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Siege of Delhi Resounds Beyond the Raisina Hills

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By Sidharth Mishra

Ordinarily, Delhi seldom slows down because of an ongoing agitation. The life remained normal in most of the parts of the national Capital even as the North-East district was caught in a bloody riot earlier this year. Our Constitution has been described as being unitary in spirit and federal in form. As far as life and form of our national Capital goes, it’s the reverse that is unitary in form but federal in spirit.

Delhi has this capacity to work through its largely autonomous units defined by the five geographic divisions – East, West, North, South and the New Delhi. These units have been further divided for the administrative purposes. These geographical entities also enjoy distinct cultural and economic identities too. Thus, Delhi all these years managed to remain aloof to national issues being agitated at and around the Raisina Hills in New Delhi.

However, the farmers’ agitation has changed this scenario. A siege has been laid around the national Capital, which is now affecting each of the geographic, administrative, economic and cultural segment of the national Capital. This is happening because a siege of the national Capital is being laid for the first time since the siege of Delhi laid by the British forces in 1857, which ended in the fall of an already tottering, doddering, teetering Mughal reign.

The siege this time, in fact is bigger than the British siege, which was limited to the surrounding of the walled city. The other major difference is that the walled city in itself was economically an autonomous unit which could stand-up to the siege through the period of Monsoon for full three months.

This is no further true for the National Capital Territory, which has economic and social extensions into the National Capital Region (NCR), which is spread across the states of Haryana, Uttar Pradesh and Rajasthan. A large part of the work force in the national Capital today stays in the NCR and similarly the industrial and the IT hubs of the NCR have an umbilical link with the residents and the traders of the NCT.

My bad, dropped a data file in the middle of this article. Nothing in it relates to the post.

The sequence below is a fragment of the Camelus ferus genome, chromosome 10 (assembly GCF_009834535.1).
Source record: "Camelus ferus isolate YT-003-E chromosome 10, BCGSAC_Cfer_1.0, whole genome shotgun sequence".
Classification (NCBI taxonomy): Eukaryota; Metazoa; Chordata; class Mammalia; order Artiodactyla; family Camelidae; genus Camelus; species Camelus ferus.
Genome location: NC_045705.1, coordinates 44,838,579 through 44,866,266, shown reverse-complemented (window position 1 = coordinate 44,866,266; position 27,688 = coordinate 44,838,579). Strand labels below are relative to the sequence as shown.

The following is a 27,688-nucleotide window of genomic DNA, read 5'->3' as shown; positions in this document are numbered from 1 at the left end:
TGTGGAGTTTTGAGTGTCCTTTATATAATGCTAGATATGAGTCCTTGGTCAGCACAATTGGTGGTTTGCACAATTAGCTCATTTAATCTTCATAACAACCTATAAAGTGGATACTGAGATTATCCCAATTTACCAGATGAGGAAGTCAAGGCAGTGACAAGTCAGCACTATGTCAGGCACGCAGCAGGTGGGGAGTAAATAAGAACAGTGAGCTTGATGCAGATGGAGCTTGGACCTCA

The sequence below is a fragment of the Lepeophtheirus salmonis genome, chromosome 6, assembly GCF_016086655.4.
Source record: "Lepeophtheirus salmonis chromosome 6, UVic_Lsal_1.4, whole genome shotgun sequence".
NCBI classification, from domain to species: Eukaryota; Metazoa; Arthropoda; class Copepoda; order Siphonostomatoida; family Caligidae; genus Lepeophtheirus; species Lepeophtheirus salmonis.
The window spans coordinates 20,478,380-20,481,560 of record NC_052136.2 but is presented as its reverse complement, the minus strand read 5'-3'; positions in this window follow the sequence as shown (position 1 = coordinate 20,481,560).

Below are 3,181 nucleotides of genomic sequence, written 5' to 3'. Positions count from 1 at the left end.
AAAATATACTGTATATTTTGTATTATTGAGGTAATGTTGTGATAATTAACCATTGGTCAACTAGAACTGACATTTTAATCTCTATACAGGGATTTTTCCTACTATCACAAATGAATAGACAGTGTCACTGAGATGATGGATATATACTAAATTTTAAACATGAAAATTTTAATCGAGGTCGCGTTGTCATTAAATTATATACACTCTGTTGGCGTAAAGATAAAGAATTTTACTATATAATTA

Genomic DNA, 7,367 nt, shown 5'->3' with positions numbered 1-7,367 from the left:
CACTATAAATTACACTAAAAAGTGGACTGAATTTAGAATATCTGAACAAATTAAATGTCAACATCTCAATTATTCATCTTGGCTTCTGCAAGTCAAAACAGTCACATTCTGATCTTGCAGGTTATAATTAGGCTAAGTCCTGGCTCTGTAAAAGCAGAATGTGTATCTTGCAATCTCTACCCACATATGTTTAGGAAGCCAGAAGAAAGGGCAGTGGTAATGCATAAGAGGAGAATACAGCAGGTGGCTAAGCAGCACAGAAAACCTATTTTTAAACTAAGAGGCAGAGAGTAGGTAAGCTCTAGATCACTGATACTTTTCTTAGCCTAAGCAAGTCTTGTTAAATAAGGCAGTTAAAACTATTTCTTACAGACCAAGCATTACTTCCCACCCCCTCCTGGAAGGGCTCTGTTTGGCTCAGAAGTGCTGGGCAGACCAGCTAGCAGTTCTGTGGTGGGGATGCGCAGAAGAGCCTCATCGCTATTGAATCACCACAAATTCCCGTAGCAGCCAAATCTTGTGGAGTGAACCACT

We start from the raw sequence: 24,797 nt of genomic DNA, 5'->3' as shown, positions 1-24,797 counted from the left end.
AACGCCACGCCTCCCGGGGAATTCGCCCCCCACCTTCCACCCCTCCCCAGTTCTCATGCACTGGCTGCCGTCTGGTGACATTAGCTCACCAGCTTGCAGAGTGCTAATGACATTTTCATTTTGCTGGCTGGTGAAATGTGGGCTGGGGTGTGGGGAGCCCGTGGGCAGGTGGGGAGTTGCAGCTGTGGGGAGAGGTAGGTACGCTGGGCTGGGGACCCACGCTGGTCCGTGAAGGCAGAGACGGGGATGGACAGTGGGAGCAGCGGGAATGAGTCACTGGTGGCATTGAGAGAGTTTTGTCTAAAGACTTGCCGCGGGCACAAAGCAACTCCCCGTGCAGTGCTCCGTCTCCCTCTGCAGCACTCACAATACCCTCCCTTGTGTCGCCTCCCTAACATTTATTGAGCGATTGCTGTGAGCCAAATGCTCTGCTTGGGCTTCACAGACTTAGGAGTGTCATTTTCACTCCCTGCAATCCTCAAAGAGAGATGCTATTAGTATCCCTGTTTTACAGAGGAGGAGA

Thus, by choosing to lay siege and not enter the national Capital, the farmers have strategically avoided being cordoned off or isolated. Secondly, they have on a daily basis managed to make a point to the very urban work force of the NCR-NCT, crossing borders to their places of work and returning back, about an issue which has rural roots and rural fruition.

Allowing a standoff on the borders with the various states is not very desirable proposition, the Centre must realise. While their intent about introducing farm reforms could be appreciated but their communication skills about the same being benefitting needs admonition. The attempt terming the agitation first being propped by the pro-Khalistani forces and now clubbing them with the Maoist elements is uncalled for.

A farmers’ agitation replicates the cultural mosaic of rural India in all its hues. There could be presence of fringe elements, who would try to use the agitation to their benefit. Given such a scenario, its all the more important that the government engages fruitfully with the farmer leadership, which predominantly remains apolitical. Even if its political, there is no harm in engaging with them and end the siege at an early date.

The NCT cannot remain to be cut off from the NCR for a very long period, if the plan of the government is to sap the farmers of their energy by stretching the negotiations far. Its to the government’s advantage that the agitation so far has remained on the borders of the national capital; its fanning out in the rural India could prove to be an insurmountable task to contain.              

(First Published in The Morning Standard)


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